This year when I was in my intro to integrals unit, I tried to look back at this blog for the second integral game I know I played (besides this one), and saw I hadn’t blogged about it. I had tweeted about it, but now I’m thinking, you know, I should, uh, archive things that I only tweeted about in a more permanent place, in guess Twitter doesn’t last much longer.
Anyway, this game is based on The Product Game, with the same structure of turns – players take turns moving a token on the bottom rows, that then determine which square in the top section, where the first player to get 4 in a row is the winner. (I usually have students play in teams of 2, but I’ll keep saying “player” go forward.)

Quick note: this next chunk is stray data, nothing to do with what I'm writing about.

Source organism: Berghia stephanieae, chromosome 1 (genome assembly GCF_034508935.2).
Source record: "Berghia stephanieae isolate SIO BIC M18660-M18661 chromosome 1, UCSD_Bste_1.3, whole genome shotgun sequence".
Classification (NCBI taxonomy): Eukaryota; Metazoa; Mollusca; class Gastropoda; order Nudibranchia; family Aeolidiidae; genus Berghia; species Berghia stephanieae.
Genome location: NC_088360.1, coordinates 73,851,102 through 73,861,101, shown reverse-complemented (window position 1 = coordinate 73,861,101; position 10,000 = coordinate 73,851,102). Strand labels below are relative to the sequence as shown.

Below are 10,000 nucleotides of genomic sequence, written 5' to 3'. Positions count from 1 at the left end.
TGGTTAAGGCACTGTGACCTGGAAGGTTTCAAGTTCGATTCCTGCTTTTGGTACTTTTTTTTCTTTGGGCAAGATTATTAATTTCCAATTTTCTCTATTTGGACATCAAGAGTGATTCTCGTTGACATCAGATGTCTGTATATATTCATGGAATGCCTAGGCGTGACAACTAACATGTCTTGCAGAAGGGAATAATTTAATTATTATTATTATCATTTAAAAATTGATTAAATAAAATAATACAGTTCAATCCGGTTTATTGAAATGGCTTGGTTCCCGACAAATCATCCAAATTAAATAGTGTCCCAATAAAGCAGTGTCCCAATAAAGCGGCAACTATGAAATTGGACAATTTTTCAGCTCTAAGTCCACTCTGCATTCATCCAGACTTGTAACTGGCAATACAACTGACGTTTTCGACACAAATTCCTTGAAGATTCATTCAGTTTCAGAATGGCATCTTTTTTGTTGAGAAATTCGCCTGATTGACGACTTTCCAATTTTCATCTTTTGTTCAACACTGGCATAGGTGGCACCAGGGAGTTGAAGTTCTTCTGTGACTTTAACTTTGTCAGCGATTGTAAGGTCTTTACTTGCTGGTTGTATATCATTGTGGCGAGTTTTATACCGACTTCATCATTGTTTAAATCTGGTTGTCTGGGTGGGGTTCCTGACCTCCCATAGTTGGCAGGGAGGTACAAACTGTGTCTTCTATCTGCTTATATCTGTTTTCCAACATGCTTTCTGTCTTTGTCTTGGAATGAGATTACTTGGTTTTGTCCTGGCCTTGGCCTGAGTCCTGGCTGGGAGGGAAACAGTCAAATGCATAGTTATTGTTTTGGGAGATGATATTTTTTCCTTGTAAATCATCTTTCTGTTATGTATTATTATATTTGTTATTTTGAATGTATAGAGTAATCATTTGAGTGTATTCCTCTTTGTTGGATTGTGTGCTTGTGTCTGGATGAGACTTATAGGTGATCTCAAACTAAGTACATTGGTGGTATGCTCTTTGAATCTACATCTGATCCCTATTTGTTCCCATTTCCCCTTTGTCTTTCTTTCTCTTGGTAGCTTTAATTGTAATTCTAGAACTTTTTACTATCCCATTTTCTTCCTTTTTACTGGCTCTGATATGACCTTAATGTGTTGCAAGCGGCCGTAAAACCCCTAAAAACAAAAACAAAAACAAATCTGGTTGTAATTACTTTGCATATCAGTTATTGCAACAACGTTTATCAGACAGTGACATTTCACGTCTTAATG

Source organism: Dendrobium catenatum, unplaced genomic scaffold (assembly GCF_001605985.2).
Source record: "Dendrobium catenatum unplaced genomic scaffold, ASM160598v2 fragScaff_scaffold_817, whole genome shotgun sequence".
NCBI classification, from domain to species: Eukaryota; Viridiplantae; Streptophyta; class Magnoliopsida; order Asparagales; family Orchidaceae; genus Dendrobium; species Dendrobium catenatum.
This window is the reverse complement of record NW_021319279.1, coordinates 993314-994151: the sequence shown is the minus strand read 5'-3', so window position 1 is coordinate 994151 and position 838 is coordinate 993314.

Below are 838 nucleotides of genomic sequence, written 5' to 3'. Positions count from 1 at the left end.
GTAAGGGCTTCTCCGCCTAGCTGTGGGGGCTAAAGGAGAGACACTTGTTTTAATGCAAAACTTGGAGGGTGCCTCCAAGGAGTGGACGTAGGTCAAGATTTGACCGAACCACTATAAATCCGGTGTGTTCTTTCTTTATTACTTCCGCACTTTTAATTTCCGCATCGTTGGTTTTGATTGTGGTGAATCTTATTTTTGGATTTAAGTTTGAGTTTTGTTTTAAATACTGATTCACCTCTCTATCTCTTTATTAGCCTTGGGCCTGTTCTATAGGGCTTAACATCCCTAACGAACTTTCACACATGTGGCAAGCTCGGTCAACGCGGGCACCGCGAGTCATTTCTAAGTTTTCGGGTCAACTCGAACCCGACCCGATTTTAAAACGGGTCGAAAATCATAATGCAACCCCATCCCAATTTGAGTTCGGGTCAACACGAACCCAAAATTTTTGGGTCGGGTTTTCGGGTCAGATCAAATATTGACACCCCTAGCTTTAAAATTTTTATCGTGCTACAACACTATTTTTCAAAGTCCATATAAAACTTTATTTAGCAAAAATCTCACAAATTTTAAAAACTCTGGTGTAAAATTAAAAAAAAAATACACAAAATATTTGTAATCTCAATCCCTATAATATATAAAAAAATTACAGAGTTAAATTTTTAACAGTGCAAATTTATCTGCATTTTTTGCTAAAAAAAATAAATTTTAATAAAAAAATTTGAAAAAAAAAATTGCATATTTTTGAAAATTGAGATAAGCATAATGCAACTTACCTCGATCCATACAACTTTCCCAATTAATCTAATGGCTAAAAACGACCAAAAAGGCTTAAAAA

The idea here is that the bottom rows represent the limits of a definite integral. One player plays as the Upper Limit, and the other as the Lower Limit. Once both limits are placed, the player who most recently went calculates the value of the definite integral on the accompanying graph, then covers the square in the top section with the area. (Remember that if the lower limit is greater than the upper limit, the sign is switched!)
Making the function that would give a variety of answers was a fun challenge. After coming up with a graph I thought looked good, I wound up making an excel sheet to calculate all the possible definite integrals to see how balanced it was, and adjusted.
I’ll include that excel sheet as well, as it’s useful for checking answers (as a teacher), although of course each team should be checking each other. After doing a bunch of different integrals on the same function, students often realize they can use their previous work to help them find new answers, reinforcing the cumulative nature of integrals.